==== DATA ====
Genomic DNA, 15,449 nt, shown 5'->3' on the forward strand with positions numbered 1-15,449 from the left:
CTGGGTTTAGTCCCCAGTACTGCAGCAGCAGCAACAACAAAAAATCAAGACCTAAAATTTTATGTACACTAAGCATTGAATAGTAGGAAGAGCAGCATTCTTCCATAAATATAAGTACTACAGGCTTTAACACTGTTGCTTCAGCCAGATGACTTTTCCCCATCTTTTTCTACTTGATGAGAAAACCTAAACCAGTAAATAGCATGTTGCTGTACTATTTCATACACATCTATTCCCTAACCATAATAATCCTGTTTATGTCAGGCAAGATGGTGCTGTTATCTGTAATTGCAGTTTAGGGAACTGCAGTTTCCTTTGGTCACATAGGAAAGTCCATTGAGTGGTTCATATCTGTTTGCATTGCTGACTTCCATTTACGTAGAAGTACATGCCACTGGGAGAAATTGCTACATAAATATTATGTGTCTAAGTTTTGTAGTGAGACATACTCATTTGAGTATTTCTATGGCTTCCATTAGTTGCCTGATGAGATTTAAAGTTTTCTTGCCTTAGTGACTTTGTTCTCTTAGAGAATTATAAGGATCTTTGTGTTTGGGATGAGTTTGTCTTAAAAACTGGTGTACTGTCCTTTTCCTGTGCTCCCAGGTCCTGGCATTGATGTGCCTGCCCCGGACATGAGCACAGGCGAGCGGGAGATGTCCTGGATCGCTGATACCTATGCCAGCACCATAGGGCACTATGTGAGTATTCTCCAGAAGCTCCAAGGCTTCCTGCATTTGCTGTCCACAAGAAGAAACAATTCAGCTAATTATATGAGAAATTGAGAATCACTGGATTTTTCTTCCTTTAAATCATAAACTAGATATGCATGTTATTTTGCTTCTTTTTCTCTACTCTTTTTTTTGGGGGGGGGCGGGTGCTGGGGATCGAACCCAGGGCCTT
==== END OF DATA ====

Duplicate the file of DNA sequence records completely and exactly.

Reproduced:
Genomic DNA, 15,449 nt, shown 5'->3' on the forward strand with positions numbered 1-15,449 from the left:
CTGGGTTTAGTCCCCAGTACTGCAGCAGCAGCAACAACAAAAAATCAAGACCTAAAATTTTATGTACACTAAGCATTGAATAGTAGGAAGAGCAGCATTCTTCCATAAATATAAGTACTACAGGCTTTAACACTGTTGCTTCAGCCAGATGACTTTTCCCCATCTTTTTCTACTTGATGAGAAAACCTAAACCAGTAAATAGCATGTTGCTGTACTATTTCATACACATCTATTCCCTAACCATAATAATCCTGTTTATGTCAGGCAAGATGGTGCTGTTATCTGTAATTGCAGTTTAGGGAACTGCAGTTTCCTTTGGTCACATAGGAAAGTCCATTGAGTGGTTCATATCTGTTTGCATTGCTGACTTCCATTTACGTAGAAGTACATGCCACTGGGAGAAATTGCTACATAAATATTATGTGTCTAAGTTTTGTAGTGAGACATACTCATTTGAGTATTTCTATGGCTTCCATTAGTTGCCTGATGAGATTTAAAGTTTTCTTGCCTTAGTGACTTTGTTCTCTTAGAGAATTATAAGGATCTTTGTGTTTGGGATGAGTTTGTCTTAAAAACTGGTGTACTGTCCTTTTCCTGTGCTCCCAGGTCCTGGCATTGATGTGCCTGCCCCGGACATGAGCACAGGCGAGCGGGAGATGTCCTGGATCGCTGATACCTATGCCAGCACCATAGGGCACTATGTGAGTATTCTCCAGAAGCTCCAAGGCTTCCTGCATTTGCTGTCCACAAGAAGAAACAATTCAGCTAATTATATGAGAAATTGAGAATCACTGGATTTTTCTTCCTTTAAATCATAAACTAGATATGCATGTTATTTTGCTTCTTTTTCTCTACTCTTTTTTTTGGGGGGGGGCGGGTGCTGGGGATCGAACCCAGGGCCTT